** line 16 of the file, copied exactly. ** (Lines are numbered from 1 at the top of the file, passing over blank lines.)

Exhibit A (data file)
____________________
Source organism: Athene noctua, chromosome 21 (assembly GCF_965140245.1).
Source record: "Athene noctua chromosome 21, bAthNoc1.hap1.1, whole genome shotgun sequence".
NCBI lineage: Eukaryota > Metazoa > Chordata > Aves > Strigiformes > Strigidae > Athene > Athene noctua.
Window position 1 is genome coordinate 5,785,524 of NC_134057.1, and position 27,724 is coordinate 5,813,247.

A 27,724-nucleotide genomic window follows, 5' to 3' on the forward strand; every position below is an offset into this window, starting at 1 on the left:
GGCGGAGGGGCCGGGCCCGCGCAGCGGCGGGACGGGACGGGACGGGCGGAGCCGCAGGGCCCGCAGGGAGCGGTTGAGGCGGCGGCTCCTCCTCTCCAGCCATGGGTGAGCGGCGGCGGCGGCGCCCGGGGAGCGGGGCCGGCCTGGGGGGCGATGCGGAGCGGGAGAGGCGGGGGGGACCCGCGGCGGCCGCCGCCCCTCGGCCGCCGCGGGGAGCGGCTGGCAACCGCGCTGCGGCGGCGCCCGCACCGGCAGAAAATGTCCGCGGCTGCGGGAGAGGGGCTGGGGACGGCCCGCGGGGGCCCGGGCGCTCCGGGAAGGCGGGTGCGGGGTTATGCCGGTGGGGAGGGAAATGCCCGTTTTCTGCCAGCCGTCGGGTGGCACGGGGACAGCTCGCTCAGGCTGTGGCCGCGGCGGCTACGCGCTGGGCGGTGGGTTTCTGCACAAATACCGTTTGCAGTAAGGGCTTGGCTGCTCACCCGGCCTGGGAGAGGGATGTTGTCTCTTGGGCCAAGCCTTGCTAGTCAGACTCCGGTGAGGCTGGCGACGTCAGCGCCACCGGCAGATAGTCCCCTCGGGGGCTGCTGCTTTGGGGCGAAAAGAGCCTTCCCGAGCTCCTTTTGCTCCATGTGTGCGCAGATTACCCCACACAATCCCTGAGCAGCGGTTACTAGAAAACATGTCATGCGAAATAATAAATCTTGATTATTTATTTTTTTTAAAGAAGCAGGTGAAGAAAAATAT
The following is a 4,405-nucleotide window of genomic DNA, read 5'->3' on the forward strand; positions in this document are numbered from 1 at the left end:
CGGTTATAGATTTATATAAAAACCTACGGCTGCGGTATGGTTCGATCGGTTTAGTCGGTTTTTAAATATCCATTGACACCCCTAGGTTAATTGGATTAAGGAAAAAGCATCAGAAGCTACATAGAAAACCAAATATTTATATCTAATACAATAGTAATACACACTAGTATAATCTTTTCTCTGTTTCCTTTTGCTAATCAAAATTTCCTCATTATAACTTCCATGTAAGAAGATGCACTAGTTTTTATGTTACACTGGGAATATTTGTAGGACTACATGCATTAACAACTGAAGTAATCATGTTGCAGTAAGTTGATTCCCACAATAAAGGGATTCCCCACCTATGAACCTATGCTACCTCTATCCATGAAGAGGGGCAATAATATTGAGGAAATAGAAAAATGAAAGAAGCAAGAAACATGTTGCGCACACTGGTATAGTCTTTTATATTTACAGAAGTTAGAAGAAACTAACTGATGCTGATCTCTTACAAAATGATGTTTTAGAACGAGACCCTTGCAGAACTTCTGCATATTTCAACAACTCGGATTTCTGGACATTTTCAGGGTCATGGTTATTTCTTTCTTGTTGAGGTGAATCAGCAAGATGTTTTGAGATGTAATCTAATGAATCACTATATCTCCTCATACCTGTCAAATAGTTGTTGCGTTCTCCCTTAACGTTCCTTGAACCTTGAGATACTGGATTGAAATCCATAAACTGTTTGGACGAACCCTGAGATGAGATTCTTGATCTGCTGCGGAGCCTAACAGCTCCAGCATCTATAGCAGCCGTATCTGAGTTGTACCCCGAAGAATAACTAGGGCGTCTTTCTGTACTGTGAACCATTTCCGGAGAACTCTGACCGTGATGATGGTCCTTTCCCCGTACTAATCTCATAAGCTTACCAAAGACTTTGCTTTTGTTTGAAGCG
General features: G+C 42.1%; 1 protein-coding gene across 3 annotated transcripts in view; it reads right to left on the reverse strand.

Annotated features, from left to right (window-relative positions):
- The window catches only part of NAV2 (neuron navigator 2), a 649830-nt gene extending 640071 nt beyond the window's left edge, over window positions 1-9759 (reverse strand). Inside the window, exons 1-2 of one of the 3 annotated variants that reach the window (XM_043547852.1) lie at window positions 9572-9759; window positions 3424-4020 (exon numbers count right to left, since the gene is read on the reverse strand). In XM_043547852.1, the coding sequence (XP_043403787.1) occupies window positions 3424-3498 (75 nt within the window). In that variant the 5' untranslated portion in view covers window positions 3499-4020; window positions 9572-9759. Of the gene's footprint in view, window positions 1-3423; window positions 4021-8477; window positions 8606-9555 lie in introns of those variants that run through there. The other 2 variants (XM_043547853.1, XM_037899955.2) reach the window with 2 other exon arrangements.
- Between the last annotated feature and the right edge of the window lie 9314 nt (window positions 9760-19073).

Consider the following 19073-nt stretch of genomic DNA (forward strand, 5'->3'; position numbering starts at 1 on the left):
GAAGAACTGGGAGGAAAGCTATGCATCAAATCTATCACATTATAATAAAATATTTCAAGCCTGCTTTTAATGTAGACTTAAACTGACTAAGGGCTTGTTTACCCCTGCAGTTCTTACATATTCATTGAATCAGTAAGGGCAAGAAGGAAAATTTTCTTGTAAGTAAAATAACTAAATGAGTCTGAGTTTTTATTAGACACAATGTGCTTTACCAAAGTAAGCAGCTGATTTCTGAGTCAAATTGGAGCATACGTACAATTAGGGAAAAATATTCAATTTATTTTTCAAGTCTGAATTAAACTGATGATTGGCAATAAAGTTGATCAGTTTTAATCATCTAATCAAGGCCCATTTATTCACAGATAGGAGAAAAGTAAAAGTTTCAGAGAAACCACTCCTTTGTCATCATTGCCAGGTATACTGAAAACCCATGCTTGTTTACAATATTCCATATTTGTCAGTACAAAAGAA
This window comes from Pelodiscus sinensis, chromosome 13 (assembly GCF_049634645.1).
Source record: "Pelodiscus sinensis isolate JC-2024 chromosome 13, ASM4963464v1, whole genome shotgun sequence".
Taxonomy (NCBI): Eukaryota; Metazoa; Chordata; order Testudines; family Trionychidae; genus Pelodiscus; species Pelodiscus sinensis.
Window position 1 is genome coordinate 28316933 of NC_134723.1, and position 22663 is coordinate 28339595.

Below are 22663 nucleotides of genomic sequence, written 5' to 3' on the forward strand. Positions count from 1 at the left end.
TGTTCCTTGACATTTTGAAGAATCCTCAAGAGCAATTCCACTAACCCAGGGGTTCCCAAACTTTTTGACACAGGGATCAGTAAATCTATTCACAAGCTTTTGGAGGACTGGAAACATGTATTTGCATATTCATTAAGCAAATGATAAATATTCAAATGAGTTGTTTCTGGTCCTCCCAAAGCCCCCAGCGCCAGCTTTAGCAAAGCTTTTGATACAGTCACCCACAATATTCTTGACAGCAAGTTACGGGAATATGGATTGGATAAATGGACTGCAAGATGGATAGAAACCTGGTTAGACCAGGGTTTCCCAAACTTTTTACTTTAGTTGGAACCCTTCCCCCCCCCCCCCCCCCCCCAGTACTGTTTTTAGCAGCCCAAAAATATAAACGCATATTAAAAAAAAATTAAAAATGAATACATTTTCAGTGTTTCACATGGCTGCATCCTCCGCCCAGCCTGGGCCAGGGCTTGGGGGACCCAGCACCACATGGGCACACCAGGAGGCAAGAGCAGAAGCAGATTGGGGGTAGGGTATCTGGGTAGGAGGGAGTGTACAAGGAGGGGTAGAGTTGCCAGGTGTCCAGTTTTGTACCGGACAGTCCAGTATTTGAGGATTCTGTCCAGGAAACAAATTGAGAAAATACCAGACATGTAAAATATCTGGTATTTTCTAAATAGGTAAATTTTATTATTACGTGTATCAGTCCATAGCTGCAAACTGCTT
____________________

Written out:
Source record: "Pelodiscus sinensis isolate JC-2024 chromosome 13, ASM4963464v1, whole genome shotgun sequence".